Sunday night was a great evening for film noir fans at UCLA's Billy Wilder Theater.
The occasion was a double bill shown as part of the ongoing Kirk Douglas Centennial Celebration. 35mm prints were screened of Douglas's first two films, THE STRANGE LOVE OF MARTHA IVERS (1946) and OUT OF THE PAST (1947). I'd never seen OUT OF THE PAST on a big screen, so that was a particular treat.
The Film Noir Foundation's Alan K. Rode (below right) provided his usual informative and engaging introductions. He also shared a brief interview he filmed with Douglas a few years ago in which Douglas reminisced about MARTHA IVERS, his first film. He said that Van Heflin was supportive but Barbara Stanwyck was initially cool, until later on she said, "You know, you're a pretty good actor." Eventually they became friends.
Douglas had originally thought he'd have Heflin's part but when he learned he was actually set to play Stanwyck's wimpy alcoholic husband, he went along with it.
I'd never seen MARTHA IVERS before and had little idea what to expect going in. As the movie begins, young Martha (Janis Wilson) is going to run away from her wealthy aunt (Judith Anderson), aided by Sam Masterson (Darryl Hickman). Her plans are thwarted, and when the aunt beats Martha's cat -- a truly disturbing scene for animal lovers -- Martha reacts and the aunt falls to her death.
The cause of death is covered up by Martha's tutor (Roman Bohnen) and his son Walter (Mickey Kuhn), the only ones who know what happened. I couldn't help thinking that if Martha had confessed, she would have gotten off with a manslaughter charge and a light sentence, given the totality of the circumstances...but instead they sweep it all under the rug and let an innocent man be executed for the death.
Many years later Sam (Heflin), who disappeared the night of the death, returns to town, where Martha (Stanwyck) is now married to the district attorney, Walter (Douglas). Sam begins a relationship with a new parolee he randomly meets, named Toni (Lizabeth Scott), but finds himself drawn back into Martha's web.
Martha and Walter both seem to think Sam knows about something and is going to blackmail them...
MARTHA IVERS is an engrossing movie, although I didn't especially care for its rather gothic and very troubling opening sequence. After that it settles down into an interesting, intricately scripted four-person character study, as Sam juggles getting to know Toni with simultaneously reacquainting himself with the rather peculiar Martha and Walter.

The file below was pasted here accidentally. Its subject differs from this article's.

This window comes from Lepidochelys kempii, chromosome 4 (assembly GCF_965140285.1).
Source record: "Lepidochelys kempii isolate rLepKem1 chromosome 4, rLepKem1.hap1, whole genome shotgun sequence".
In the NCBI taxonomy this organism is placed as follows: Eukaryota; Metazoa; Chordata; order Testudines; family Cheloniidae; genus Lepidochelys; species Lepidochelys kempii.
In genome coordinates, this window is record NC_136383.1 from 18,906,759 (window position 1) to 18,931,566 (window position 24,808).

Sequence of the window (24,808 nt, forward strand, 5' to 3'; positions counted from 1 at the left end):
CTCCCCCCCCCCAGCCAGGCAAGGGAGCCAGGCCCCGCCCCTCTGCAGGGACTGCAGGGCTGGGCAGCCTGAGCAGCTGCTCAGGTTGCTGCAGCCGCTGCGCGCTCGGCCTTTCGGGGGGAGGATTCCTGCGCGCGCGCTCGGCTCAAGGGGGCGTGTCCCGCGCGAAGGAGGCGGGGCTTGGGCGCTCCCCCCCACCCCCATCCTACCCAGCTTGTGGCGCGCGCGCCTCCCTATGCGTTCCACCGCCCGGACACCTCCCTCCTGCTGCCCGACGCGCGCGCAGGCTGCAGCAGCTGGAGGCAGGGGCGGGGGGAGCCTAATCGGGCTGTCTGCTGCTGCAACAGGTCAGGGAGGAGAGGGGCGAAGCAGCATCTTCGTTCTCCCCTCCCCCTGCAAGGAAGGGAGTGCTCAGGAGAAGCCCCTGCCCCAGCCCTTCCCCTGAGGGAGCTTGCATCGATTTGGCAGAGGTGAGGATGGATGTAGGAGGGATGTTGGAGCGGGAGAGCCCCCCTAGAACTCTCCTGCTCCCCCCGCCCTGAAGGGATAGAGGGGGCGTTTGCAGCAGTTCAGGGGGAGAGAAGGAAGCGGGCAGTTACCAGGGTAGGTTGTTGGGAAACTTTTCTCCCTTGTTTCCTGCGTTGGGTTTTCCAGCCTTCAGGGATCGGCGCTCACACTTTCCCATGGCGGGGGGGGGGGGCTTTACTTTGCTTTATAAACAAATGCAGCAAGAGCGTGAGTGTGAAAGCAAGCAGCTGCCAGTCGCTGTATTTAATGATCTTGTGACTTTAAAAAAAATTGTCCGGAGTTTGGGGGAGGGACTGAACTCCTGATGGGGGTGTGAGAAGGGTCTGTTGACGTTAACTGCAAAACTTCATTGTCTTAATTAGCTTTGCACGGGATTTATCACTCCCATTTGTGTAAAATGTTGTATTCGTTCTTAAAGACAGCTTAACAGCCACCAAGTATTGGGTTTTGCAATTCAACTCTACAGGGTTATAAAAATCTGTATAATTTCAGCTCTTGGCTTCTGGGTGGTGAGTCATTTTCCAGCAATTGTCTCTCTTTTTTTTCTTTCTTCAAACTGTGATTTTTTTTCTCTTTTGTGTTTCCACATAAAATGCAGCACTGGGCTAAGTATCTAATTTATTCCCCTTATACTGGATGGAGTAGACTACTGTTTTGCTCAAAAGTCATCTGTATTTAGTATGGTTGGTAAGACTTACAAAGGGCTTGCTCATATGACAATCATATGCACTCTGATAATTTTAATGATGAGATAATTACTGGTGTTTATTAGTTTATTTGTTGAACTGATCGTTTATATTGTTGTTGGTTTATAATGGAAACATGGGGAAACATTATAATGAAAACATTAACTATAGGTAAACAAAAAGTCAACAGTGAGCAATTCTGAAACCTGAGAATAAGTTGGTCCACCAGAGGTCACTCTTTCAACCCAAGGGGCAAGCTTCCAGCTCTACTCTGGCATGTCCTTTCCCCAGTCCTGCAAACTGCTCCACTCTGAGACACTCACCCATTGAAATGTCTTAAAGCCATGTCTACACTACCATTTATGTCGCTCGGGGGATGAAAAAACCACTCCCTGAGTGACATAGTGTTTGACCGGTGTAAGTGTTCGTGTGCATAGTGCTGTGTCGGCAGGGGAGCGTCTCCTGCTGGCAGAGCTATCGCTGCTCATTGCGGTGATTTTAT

I've never been a particular Douglas fan, but it was very interesting contrasting his acting in MARTHA IVERS and OUT OF THE PAST. I was especially impressed with the continuity in the performances of Kuhn as the young Walter and Douglas as the older version of the character, as they are so well matched. Douglas's weak, emotionally flabby Walter is such a polar opposite from his controlling Whit in OUT OF THE PAST that one almost wonders how he came to be cast in his second film! He grew in my estimation after watching these films back to back.
Heflin and Stanwyck are always solid pros. Douglas said in the video that Stanwyck improvised her final moments in the movie, a scene that's a bit shocking.
This was Scott's second film, and we were told producer Hal Wallis inserted some additional flattering closeups of Scott near the end of production. She's always interesting in an off-kilter sort of way, a unique actress who was well-suited for her part as a rather mixed-up woman.
That's Blake Edwards in an early role as a hitchhiking sailor in Heflin's first scene. The cast also includes Ann Doran, Frank Orth, Olin Howland, and James Flavin.
THE STRANGE LOVE OF MARTHA IVERS was directed by Lewis Milestone from a screenplay by Robert Rossen. It was filmed in black and white by Victor Milner. The running time is 116 minutes.
THE STRANGE LOVE OF MARTHA IVERS was a Paramount Pictures release which fell into public domain and is available in many DVD editions. Various editions can also be rented for streaming on Amazon.